I have a dear old friend who I value for her willingness to ask me hard questions and tell me the truth no matter what. Of course, I appreciate the support of all my friends, but I know I can trust this friend not to try to make me feel better, but rather to help me solve the problem. I’m referring to tips for conflict resolution.
I think I owe the same service my friend provides me to my clients. It’s pretty obvious that people in conflict often feel outraged by the other person’s behavior. Right versus wrong is a seductive path and the underlying idea under many social phenomena, from team sports to Law and Order. But right versus wrong doesn’t help people solve problems and it doesn’t lead to conflict resolution.
When I was a young litigating lawyer, I learned a valuable lesson: The courtroom is a bad place to figure out that the other side has a good point. That means that there are two sides to every story, and from the perspective of the people involved, each thinks themselves “right” and the other “wrong” to some extent.
So, as professionals working with people in conflict, how can we help? It’s useful for professionals (lawyers and mediators) to ask hard questions and give honest answers rather than answers that will lead people to think about the rightness or wrongness of their position.
If, instead, we can help frame the issue as a problem that needs to be solved and to ask questions that need to be answered versus bolstering a person’s feeling of “rightness,” we can refocus on problem-solving rather than bashing.
Tip for conflict resolution: Find some objectivity to translate conflict into problem-solving.
Conflict Resolution Case Study:
Typically, a spouse might come into the mediation with a third-party financial analysis favoring the most amount of money in their pocket. While not ready to put out a number, the other spouse may look at the analysis and say, “Well, that’s not right.” It could easily turn straight into a negotiation: “$7,000.” “$5,000.” “$7,000.” “$5,000.”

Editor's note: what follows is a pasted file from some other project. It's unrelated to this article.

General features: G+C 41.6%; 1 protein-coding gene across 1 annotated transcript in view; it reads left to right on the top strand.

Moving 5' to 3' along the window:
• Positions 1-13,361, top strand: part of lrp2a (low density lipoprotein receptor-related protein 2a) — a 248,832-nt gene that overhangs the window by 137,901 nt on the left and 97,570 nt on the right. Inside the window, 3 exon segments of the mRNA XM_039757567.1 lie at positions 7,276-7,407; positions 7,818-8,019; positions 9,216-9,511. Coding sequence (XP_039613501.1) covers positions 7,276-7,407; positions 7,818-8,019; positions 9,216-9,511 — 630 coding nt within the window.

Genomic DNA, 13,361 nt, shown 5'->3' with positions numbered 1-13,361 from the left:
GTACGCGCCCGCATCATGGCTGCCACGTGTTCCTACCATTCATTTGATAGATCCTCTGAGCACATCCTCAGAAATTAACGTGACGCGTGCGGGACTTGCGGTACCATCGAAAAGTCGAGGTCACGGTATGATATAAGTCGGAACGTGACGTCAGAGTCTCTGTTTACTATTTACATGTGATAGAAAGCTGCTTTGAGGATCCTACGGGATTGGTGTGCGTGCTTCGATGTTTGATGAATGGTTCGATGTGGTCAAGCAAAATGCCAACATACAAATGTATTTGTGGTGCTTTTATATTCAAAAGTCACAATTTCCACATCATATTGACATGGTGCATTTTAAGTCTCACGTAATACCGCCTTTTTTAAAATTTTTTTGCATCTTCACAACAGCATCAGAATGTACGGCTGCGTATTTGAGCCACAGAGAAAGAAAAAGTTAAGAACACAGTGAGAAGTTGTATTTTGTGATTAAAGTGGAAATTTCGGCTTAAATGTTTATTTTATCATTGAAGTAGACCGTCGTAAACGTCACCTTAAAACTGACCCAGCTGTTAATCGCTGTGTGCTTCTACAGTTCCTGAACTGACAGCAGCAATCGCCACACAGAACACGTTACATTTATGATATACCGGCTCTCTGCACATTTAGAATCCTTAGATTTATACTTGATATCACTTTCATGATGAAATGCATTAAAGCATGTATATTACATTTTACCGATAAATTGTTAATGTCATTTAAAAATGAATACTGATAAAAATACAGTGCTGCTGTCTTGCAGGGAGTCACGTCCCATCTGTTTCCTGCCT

Splitting the difference won’t make sense for either person if it’s split just to be finished instead of going back and really looking at what is in each of their cost-of-living analyses and estimated expenses.
I displayed their budgets on a big monitor screen so we could all see and work through the financials together to develop a feasible support package.
It’s important to remember that an argument or a conflict with someone is unlikely to be resolved on one person’s terms without considering the other person’s perspective. A 3-dimensional view needs to be taken where both people are seen inside the frame of the problem. If one person’s perspective is left entirely out, the problem will never be resolved together.
Even when anger, hurt, resentment, and pain are present, if the desire to solve the problem is also present, finding a way to consider the other person’s view is imperative. Our team of lawyers and mediators can help. Contact us today for a complimentary, confidential consultation.
Katherine E. Miller is a Divorce Attorney, who is also a certified mediator and a trained collaborative divorce professional. In practice for over 30 years and personally divorced, Miller is the founder of the Miller Law Group, all women’s boutique law firm with seven divorce professionals. Miller is also the Director at the Center for Understanding in Conflict, the organization that teaches mediation, collaborative law and other conflict resolution skills, and she hosts the podcast and radio show, “Divorce Dialogues.” Additionally, Miller is the former president of the New York Association of Collaborative Professionals. She is a graduate of Vassar College and Fordham University school of Law. Learn more: Miller-law.com.